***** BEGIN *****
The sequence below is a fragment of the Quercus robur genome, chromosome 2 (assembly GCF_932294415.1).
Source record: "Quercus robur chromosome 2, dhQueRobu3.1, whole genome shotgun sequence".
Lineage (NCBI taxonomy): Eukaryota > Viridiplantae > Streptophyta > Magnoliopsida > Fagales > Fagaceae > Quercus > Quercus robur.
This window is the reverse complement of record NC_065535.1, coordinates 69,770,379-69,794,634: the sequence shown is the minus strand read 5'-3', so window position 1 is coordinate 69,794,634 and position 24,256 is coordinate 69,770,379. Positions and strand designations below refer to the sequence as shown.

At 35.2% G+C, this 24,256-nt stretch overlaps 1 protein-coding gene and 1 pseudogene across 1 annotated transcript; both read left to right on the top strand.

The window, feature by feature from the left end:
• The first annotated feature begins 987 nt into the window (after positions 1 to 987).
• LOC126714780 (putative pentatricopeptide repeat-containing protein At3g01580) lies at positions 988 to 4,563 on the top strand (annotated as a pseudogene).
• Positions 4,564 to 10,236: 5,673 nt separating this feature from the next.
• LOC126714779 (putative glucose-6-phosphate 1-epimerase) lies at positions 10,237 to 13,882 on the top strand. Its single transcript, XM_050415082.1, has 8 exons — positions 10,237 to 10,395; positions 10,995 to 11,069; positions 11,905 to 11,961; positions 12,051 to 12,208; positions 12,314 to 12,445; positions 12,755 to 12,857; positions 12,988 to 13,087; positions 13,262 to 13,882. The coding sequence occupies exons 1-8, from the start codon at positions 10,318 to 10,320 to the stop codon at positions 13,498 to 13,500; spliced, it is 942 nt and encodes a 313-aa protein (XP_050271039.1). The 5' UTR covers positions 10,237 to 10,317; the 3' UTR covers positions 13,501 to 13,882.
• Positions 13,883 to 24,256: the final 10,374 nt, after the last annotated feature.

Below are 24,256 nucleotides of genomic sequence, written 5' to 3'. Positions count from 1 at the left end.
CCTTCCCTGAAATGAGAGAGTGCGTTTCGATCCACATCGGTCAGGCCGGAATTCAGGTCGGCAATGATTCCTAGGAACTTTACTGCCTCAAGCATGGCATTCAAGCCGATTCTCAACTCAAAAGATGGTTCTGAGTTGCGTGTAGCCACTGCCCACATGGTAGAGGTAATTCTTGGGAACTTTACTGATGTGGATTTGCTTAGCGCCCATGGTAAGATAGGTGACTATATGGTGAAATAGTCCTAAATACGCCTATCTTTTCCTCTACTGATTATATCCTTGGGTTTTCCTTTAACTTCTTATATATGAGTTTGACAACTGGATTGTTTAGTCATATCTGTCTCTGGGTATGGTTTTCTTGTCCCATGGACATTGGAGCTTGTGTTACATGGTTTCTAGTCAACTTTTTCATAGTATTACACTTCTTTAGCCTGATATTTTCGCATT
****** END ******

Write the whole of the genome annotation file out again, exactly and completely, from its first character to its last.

The sequence below is a fragment of the Quercus robur genome, chromosome 2 (assembly GCF_932294415.1).
Source record: "Quercus robur chromosome 2, dhQueRobu3.1, whole genome shotgun sequence".
Lineage (NCBI taxonomy): Eukaryota > Viridiplantae > Streptophyta > Magnoliopsida > Fagales > Fagaceae > Quercus > Quercus robur.
This window is the reverse complement of record NC_065535.1, coordinates 69,770,379-69,794,634: the sequence shown is the minus strand read 5'-3', so window position 1 is coordinate 69,794,634 and position 24,256 is coordinate 69,770,379. Positions and strand designations below refer to the sequence as shown.

At 35.2% G+C, this 24,256-nt stretch overlaps 1 protein-coding gene and 1 pseudogene across 1 annotated transcript; both read left to right on the top strand.

The window, feature by feature from the left end:
• The first annotated feature begins 987 nt into the window (after positions 1 to 987).
• LOC126714780 (putative pentatricopeptide repeat-containing protein At3g01580) lies at positions 988 to 4,563 on the top strand (annotated as a pseudogene).
• Positions 4,564 to 10,236: 5,673 nt separating this feature from the next.
• LOC126714779 (putative glucose-6-phosphate 1-epimerase) lies at positions 10,237 to 13,882 on the top strand. Its single transcript, XM_050415082.1, has 8 exons — positions 10,237 to 10,395; positions 10,995 to 11,069; positions 11,905 to 11,961; positions 12,051 to 12,208; positions 12,314 to 12,445; positions 12,755 to 12,857; positions 12,988 to 13,087; positions 13,262 to 13,882. The coding sequence occupies exons 1-8, from the start codon at positions 10,318 to 10,320 to the stop codon at positions 13,498 to 13,500; spliced, it is 942 nt and encodes a 313-aa protein (XP_050271039.1). The 5' UTR covers positions 10,237 to 10,317; the 3' UTR covers positions 13,501 to 13,882.
• Positions 13,883 to 24,256: the final 10,374 nt, after the last annotated feature.

Below are 24,256 nucleotides of genomic sequence, written 5' to 3'. Positions count from 1 at the left end.
CCTTCCCTGAAATGAGAGAGTGCGTTTCGATCCACATCGGTCAGGCCGGAATTCAGGTCGGCAATGATTCCTAGGAACTTTACTGCCTCAAGCATGGCATTCAAGCCGATTCTCAACTCAAAAGATGGTTCTGAGTTGCGTGTAGCCACTGCCCACATGGTAGAGGTAATTCTTGGGAACTTTACTGATGTGGATTTGCTTAGCGCCCATGGTAAGATAGGTGACTATATGGTGAAATAGTCCTAAATACGCCTATCTTTTCCTCTACTGATTATATCCTTGGGTTTTCCTTTAACTTCTTATATATGAGTTTGACAACTGGATTGTTTAGTCATATCTGTCTCTGGGTATGGTTTTCTTGTCCCATGGACATTGGAGCTTGTGTTACATGGTTTCTAGTCAACTTTTTCATAGTATTACACTTCTTTAGCCTGATATTTTCGCATT